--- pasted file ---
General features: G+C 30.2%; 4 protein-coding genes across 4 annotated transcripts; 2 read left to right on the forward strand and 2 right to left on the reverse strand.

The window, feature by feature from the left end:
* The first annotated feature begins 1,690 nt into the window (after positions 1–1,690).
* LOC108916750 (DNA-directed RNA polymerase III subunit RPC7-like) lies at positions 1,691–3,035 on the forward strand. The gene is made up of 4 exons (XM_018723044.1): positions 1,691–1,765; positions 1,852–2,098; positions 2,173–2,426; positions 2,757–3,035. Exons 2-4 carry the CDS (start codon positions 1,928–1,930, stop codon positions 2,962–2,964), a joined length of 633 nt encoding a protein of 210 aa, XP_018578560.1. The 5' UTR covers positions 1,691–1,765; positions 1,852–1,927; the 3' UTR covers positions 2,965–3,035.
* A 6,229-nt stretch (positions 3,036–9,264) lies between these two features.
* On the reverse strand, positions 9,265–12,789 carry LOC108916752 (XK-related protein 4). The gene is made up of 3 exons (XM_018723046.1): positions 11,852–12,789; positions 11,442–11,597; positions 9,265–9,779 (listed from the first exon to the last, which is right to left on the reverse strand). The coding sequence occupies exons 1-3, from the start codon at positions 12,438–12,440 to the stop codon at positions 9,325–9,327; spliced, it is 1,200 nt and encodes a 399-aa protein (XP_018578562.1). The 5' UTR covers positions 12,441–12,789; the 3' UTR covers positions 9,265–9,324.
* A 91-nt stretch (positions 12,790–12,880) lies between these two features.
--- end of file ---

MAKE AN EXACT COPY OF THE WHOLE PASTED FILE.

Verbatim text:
General features: G+C 30.2%; 4 protein-coding genes across 4 annotated transcripts; 2 read left to right on the forward strand and 2 right to left on the reverse strand.

The window, feature by feature from the left end:
* The first annotated feature begins 1,690 nt into the window (after positions 1–1,690).
* LOC108916750 (DNA-directed RNA polymerase III subunit RPC7-like) lies at positions 1,691–3,035 on the forward strand. The gene is made up of 4 exons (XM_018723044.1): positions 1,691–1,765; positions 1,852–2,098; positions 2,173–2,426; positions 2,757–3,035. Exons 2-4 carry the CDS (start codon positions 1,928–1,930, stop codon positions 2,962–2,964), a joined length of 633 nt encoding a protein of 210 aa, XP_018578560.1. The 5' UTR covers positions 1,691–1,765; positions 1,852–1,927; the 3' UTR covers positions 2,965–3,035.
* A 6,229-nt stretch (positions 3,036–9,264) lies between these two features.
* On the reverse strand, positions 9,265–12,789 carry LOC108916752 (XK-related protein 4). The gene is made up of 3 exons (XM_018723046.1): positions 11,852–12,789; positions 11,442–11,597; positions 9,265–9,779 (listed from the first exon to the last, which is right to left on the reverse strand). The coding sequence occupies exons 1-3, from the start codon at positions 12,438–12,440 to the stop codon at positions 9,325–9,327; spliced, it is 1,200 nt and encodes a 399-aa protein (XP_018578562.1). The 5' UTR covers positions 12,441–12,789; the 3' UTR covers positions 9,265–9,324.
* A 91-nt stretch (positions 12,790–12,880) lies between these two features.